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This is from Science Daily service relating to the parasaurolophus thread.
Date: Fri, 8 Mar 1996 14:42:42 EST
Sandia Labs' Computer Expertise
Helping To Demystify Dinosaur
ALBUQUERQUE, N.M. (3/7/96) -- Computer scientists at Sandia National
Laboratories, working with the New Mexico Museum of Natural History
and The State Museum of Pennsylvania, are applying computer models
developed for the Department of Energy to help unravel some of the
mystery surrounding dinosaurs, including whether a certain species may
have been warm-blooded.
Sandia scientists are using their expertise in 3-D computer imaging to
create a detailed model of the skull of a rare, crested duck-billed
dinosaur, known as Parasaurolophus. Besides helping to solve some of
the many unanswered questions surrounding dinosaurs, the project gives
Sandia scientists an opportunity to expand and hone computing skills
that are vital to their research mission for the DOE.
The computerized version of the dinosaur skull will also provide an
exciting spin-off: In the same manner scientists can tell the
character of the sound a trombone makes simply by studying its shape,
the Sandia team plans to use the 3-D skull model to simulate a variety
of sounds consistent with the observed shape of the Parasaurolophus'
approximately 4.5-foot trombone-like crest that rose from the back of
its skull. The crest contained a labyrinth of chambers connected to
the dinosaur's breathing passages. Most paleontologists believe the
crest served as a resonating chamber and allowed the dinosaur to make
loud, low-frequency sounds. The crests probably also acted as a means
for visual identification by other hadrosaurs, or duck-billed
Parasaurolophus, one of the dinosaurs that appeared briefly in the
film Jurassic Park, lived during the Late Cretaceous Period, about 75
million years ago. Although hadrosaurs were the most abundant of the
large plant-eating dinosaurs of that period, a few kinds of hadrosaur
dinosaurs, including Parasaurolophus, are very rare and remain
relatively poorly understood. Remains of two or three species (the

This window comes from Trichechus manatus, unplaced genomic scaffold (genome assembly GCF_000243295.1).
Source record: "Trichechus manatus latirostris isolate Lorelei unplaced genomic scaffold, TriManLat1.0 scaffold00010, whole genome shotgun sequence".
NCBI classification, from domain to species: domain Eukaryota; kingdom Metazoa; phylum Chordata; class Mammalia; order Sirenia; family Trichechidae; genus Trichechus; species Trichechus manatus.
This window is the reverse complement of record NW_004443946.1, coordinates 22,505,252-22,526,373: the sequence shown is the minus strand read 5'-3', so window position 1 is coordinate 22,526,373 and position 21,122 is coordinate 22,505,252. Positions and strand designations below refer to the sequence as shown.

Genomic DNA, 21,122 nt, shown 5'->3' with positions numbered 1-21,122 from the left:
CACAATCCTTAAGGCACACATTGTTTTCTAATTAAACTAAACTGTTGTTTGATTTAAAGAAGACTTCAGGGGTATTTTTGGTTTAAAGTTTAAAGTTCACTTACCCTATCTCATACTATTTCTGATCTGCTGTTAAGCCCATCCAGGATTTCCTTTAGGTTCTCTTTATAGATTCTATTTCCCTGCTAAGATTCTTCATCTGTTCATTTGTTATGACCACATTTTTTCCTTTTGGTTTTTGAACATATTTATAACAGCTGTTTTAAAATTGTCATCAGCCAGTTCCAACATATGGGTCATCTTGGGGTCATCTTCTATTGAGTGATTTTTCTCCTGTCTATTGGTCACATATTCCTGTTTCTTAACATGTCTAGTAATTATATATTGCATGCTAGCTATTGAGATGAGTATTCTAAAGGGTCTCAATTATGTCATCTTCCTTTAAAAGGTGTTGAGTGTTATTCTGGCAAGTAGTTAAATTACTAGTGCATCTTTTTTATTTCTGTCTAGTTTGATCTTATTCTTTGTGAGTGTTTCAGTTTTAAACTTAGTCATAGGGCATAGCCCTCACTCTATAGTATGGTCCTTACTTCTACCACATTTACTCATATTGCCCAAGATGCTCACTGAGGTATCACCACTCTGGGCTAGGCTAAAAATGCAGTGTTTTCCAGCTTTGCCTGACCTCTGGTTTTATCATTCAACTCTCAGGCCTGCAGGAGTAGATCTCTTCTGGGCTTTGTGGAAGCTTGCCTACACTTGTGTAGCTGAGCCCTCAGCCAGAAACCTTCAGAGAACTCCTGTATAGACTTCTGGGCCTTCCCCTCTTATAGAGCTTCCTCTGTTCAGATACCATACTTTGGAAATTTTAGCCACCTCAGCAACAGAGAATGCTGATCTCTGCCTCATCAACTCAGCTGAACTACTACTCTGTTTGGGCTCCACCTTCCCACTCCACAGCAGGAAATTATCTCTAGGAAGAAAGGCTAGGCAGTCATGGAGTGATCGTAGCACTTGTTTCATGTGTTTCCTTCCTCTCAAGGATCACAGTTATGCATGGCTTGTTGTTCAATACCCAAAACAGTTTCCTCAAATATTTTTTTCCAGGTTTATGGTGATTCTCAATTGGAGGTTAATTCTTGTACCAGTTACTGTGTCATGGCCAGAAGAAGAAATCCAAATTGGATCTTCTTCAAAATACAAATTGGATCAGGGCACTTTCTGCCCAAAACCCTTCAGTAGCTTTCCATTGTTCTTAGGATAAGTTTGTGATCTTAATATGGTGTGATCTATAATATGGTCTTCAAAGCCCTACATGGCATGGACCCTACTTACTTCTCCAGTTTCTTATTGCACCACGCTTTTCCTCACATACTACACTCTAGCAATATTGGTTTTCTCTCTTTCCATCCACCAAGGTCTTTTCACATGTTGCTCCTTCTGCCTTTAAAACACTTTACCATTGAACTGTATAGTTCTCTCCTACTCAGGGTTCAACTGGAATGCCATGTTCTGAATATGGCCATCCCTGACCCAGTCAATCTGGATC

exact number is still disputed) of Parasaurolophus have been
discovered, and little is known about the amount of variation present
within each species.
Dr. Thomas Williamson, curator of paleontology at the New Mexico
Museum of Natural History, said the computer imaging also may help
answer whether Parasaurolophus was warm-blooded. There has been
long-standing disagreement over the possibility of warm-blooded
dinosaurs. Williamson said he will be looking for turbinate bones in
the air passages of the dinosaur. Almost all warm-blooded animals have
turbinate bones, and no existing cold-blooded animal has them.
The project began by using a CT (computed tomography) scanner at St.
Joseph Medical Center in Albuquerque to produce about 500 thin-sliced
x-ray images of the dinosaur skull. The slices of every part of the
skull are then assembled into a 3-D computer model that can be viewed
inside and out, and from any possible angle. The images are used to
determine the density of the bone and to sort through what is not
bone, which in this case is primarily sandstone. Williamson works
closely with the Sandia team to make those determinations.
The Sandia team, which consists of computer scientists George
Davidson, Carl Diegert, and Constantine Pavlakos, are using some of
the world's most powerful computers to create the computer models.
The Parasaurolophus skull was discovered in August 1995 in the
De-na-zin Wilderness area of the San Juan Basin of northwestern New
Mexico. Williamson was leading a party that was conducting research on
Late Cretaceous animals under permit from the Bureau of Land
Management. The skull was first noticed by Dr. Robert Sullivan, senior
curator of paleontology and geology at The State Museum of
Pennsylvania in Harrisburg. The find included the 4.5-foot long nasal
crest and the lower left jaw with all 43 rows of teeth. The bone is
jet-black and glossy. However, some of the elements are fractured and
the crest is somewhat distorted by crushing.
Sandia National Laboratories is operated by a subsidiary of Lockheed
Martin Corporation for the Department of Energy. With main facilities
in Albuquerque, New Mexico, and Livermore, California, Sandia has
broad-based research and development programs contributing to national
defense, energy and environmental technologies, and economic
Source: Sandia National Laboratories